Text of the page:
Microsoft issued a cumulative security update for Internet Explorer, replacing several earlier security updates. Rated: Critical

The update replaces a February 28th cumulative update affecting Windows XP Service Pack 2, Windows Server 2003 Service Pack 1, Windows XP Professional x64 Edition, Windows Server 2003 x64 Edition family, and Windows Server 2003 with Service Pack 1 for Itanium-based Systems.

Along with the update, Microsoft released a compatibility patch for Enterprise users who require more time to prepare for the Active X update. The compatibility patch will function until a subsequent Internet Explorer update is available in June. The changes made to Internet Explorer in relation to Active X will become permanent after the June update. A complete list of affected software and software components are available at the Microsoft bulletin page. Updates can be downloaded there as well.

Go directly to download page

Tuesday, April 11, 2006

IE Address Bar Spoof Discovered!

An address bar spoof can be conducted by a malicious phisher taking advantage of a race condition in Internet Explorer.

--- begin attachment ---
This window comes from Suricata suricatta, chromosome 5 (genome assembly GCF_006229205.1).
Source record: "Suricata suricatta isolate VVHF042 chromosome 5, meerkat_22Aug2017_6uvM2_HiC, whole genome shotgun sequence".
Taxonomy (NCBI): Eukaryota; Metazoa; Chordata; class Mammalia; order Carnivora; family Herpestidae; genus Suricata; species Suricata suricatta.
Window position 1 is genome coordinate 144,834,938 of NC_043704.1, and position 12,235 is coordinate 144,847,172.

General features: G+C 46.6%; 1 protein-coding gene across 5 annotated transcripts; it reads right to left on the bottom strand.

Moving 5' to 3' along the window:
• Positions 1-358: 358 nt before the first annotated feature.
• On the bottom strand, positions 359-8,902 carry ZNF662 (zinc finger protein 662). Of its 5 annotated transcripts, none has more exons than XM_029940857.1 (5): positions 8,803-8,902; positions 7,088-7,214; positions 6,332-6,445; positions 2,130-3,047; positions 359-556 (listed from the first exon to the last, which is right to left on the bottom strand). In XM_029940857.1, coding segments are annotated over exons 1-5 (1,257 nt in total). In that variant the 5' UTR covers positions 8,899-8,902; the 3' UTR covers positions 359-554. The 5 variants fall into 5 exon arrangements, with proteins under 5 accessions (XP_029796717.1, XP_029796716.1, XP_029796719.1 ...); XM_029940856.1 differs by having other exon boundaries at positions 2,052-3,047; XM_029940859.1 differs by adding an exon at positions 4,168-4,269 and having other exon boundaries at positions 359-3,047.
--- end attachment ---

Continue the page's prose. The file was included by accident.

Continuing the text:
The Secunia security advisory website advised IE users of a moderately critical vulnerability in the browser. Secunia created a test that can show if the user's browser is vulnerable.

IE 6 on fully patched Windows XP SP1/SP2 machines, and the IE 7 Beta 2 preview (March edition) demonstrate this vulnerability. In my testing, the vulnerability was present on IE 6, but not in Firefox 1.5 or Opera 9 TP2.

Like a previously reported critical issue about IE, Secunia noted that users can disable Active Scripting in the browser until Microsoft releases a patch. Secunia provided more details and a link to the test demonstrating the vulnerability:

The vulnerability is caused due to a race condition in the loading of web content and Macromedia Flash Format files (".swf") in browser windows. This can be exploited to spoof the address bar in a browser window showing web content from a malicious web site.

  - Display of a spoof vulnerable IE -